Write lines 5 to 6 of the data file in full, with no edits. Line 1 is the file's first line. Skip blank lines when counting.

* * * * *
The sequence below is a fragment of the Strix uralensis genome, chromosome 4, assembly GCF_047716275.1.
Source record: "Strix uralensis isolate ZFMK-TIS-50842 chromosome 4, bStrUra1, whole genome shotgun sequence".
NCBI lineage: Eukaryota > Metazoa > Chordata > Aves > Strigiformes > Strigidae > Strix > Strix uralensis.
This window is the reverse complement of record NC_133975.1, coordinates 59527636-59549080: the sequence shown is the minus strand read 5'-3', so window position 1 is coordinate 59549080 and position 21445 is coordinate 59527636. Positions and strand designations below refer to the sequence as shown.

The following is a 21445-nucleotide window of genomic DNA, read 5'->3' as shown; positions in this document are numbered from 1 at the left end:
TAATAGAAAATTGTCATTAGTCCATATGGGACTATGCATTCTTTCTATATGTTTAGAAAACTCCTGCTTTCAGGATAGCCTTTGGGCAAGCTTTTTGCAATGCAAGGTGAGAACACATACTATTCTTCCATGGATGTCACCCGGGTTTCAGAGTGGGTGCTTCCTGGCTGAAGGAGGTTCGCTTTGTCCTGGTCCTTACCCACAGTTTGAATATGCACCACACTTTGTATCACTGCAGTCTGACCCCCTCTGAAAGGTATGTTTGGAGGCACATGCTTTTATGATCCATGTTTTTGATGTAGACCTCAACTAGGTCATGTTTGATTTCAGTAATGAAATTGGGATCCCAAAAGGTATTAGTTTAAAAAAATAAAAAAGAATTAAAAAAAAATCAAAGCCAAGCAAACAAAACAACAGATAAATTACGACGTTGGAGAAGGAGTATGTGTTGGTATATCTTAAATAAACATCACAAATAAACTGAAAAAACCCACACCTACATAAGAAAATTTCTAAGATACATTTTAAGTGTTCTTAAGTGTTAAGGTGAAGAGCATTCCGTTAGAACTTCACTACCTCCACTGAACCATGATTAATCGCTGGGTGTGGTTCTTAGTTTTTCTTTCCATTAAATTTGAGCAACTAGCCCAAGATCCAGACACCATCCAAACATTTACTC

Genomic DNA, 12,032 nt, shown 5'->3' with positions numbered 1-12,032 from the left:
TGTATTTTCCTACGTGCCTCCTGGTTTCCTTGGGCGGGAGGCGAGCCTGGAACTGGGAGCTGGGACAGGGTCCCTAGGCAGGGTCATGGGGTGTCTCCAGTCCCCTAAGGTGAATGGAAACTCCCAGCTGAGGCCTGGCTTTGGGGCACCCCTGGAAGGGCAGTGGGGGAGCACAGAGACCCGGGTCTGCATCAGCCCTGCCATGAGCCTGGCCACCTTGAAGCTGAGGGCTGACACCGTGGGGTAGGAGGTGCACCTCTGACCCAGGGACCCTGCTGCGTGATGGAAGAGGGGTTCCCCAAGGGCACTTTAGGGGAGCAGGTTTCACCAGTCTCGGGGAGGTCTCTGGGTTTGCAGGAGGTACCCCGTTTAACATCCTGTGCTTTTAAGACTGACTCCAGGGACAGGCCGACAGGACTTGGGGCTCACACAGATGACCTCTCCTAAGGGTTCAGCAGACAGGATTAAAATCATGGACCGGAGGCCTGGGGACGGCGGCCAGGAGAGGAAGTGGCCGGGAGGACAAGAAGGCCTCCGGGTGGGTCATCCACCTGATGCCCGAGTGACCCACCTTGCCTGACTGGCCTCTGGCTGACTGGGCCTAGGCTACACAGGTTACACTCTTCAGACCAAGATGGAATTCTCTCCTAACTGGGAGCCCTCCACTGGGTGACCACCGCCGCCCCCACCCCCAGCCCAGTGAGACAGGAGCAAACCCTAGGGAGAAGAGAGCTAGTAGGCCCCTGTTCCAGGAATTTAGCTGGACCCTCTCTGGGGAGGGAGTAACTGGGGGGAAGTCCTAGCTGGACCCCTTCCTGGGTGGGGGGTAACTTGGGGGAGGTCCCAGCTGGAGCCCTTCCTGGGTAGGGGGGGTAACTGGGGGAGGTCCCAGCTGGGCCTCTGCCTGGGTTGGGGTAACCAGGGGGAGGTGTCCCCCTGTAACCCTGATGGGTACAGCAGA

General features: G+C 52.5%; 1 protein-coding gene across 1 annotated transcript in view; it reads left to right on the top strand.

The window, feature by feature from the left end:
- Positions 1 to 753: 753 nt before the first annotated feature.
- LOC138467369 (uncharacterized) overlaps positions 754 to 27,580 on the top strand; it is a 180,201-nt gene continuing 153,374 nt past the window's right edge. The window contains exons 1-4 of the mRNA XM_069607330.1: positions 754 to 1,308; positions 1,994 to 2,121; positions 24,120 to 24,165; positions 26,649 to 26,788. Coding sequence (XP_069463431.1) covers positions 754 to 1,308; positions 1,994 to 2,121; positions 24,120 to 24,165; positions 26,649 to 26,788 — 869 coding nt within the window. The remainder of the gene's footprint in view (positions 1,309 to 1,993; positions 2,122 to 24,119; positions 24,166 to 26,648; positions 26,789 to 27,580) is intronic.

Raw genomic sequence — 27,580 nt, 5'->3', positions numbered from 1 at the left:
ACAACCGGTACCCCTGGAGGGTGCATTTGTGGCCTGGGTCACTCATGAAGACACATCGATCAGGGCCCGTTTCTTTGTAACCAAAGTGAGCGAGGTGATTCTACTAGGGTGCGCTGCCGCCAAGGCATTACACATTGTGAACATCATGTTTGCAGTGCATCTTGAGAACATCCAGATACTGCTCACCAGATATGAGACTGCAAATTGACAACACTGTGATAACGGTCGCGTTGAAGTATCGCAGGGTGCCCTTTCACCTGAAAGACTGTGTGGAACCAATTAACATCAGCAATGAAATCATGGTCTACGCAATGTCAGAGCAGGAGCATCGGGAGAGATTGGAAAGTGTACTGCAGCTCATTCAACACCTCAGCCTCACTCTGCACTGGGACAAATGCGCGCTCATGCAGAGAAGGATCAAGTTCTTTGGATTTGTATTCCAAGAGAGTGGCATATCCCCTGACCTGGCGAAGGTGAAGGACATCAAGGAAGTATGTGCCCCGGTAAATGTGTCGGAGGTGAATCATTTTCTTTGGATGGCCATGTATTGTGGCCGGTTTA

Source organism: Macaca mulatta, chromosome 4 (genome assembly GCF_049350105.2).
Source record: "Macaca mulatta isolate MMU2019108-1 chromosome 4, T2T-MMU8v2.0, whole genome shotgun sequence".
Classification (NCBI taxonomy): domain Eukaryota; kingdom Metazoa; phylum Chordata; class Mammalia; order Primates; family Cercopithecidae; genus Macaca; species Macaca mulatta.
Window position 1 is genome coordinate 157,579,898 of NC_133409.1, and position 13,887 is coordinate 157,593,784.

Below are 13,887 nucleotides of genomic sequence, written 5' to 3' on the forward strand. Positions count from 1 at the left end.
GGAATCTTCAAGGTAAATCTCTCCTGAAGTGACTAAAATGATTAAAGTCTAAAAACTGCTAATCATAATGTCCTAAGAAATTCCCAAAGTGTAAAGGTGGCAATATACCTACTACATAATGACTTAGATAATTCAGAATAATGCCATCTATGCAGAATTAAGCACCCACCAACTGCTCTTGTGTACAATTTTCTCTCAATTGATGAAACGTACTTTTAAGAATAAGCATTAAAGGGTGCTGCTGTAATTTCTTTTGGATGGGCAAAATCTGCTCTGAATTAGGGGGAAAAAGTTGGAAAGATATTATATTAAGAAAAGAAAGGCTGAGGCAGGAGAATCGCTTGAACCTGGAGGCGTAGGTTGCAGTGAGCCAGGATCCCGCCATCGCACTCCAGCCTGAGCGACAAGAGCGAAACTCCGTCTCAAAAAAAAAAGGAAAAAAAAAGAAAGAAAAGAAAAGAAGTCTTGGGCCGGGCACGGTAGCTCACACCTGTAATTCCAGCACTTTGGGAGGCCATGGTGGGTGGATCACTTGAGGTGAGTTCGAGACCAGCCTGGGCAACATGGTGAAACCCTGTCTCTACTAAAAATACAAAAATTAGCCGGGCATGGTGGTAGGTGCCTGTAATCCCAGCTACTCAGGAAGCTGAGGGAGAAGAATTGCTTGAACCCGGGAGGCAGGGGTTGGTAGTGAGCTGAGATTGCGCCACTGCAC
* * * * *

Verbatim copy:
The following is a 21445-nucleotide window of genomic DNA, read 5'->3' as shown; positions in this document are numbered from 1 at the left end:
TAATAGAAAATTGTCATTAGTCCATATGGGACTATGCATTCTTTCTATATGTTTAGAAAACTCCTGCTTTCAGGATAGCCTTTGGGCAAGCTTTTTGCAATGCAAGGTGAGAACACATACTATTCTTCCATGGATGTCACCCGGGTTTCAGAGTGGGTGCTTCCTGGCTGAAGGAGGTTCGCTTTGTCCTGGTCCTTACCCACAGTTTGAATATGCACCACACTTTGTATCACTGCAGTCTGACCCCCTCTGAAAGGTATGTTTGGAGGCACATGCTTTTATGATCCATGTTTTTGATGTAGACCTCAACTAGGTCATGTTTGATTTCAGTAATGAAATTGGGATCCCAAAAGGTATTAGTTTAAAAAAATAAAAAAGAATTAAAAAAAAATCAAAGCCAAGCAAACAAAACAACAGATAAATTACGACGTTGGAGAAGGAGTATGTGTTGGTATATCTTAAATAAACATCACAAATAAACTGAAAAAACCCACACCTACATAAGAAAATTTCTAAGATACATTTTAAGTGTTCTTAAGTGTTAAGGTGAAGAGCATTCCGTTAGAACTTCACTACCTCCACTGAACCATGATTAATCGCTGGGTGTGGTTCTTAGTTTTTCTTTCCATTAAATTTGAGCAACTAGCCCAAGATCCAGACACCATCCAAACATTTACTC